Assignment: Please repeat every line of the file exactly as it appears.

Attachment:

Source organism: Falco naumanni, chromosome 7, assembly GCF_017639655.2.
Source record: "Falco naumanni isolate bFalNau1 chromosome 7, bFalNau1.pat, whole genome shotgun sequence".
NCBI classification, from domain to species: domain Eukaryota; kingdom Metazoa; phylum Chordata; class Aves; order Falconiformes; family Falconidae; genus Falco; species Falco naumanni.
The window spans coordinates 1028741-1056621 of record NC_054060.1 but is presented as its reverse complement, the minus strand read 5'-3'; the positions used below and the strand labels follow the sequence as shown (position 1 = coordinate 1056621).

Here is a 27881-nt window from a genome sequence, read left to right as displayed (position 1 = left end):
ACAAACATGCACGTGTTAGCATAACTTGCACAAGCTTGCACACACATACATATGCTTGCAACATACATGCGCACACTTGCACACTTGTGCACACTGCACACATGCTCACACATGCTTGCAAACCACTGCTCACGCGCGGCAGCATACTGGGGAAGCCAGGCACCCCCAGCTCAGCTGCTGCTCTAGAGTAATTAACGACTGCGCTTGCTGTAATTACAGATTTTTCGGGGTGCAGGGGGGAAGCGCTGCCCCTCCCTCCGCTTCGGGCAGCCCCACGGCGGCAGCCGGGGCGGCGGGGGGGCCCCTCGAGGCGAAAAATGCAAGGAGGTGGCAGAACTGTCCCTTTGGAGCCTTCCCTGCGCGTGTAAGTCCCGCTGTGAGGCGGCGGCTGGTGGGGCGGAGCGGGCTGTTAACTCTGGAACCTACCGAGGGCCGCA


Source organism: Falco naumanni, chromosome 7, assembly GCF_017639655.2.
Source record: "Falco naumanni isolate bFalNau1 chromosome 7, bFalNau1.pat, whole genome shotgun sequence".
NCBI classification, from domain to species: domain Eukaryota; kingdom Metazoa; phylum Chordata; class Aves; order Falconiformes; family Falconidae; genus Falco; species Falco naumanni.
The window spans coordinates 1028741-1056621 of record NC_054060.1 but is presented as its reverse complement, the minus strand read 5'-3'; the positions used below and the strand labels follow the sequence as shown (position 1 = coordinate 1056621).

Here is a 27881-nt window from a genome sequence, read left to right as displayed (position 1 = left end):
ACAAACATGCACGTGTTAGCATAACTTGCACAAGCTTGCACACACATACATATGCTTGCAACATACATGCGCACACTTGCACACTTGTGCACACTGCACACATGCTCACACATGCTTGCAAACCACTGCTCACGCGCGGCAGCATACTGGGGAAGCCAGGCACCCCCAGCTCAGCTGCTGCTCTAGAGTAATTAACGACTGCGCTTGCTGTAATTACAGATTTTTCGGGGTGCAGGGGGGAAGCGCTGCCCCTCCCTCCGCTTCGGGCAGCCCCACGGCGGCAGCCGGGGCGGCGGGGGGGCCCCTCGAGGCGAAAAATGCAAGGAGGTGGCAGAACTGTCCCTTTGGAGCCTTCCCTGCGCGTGTAAGTCCCGCTGTGAGGCGGCGGCTGGTGGGGCGGAGCGGGCTGTTAACTCTGGAACCTACCGAGGGCCGCA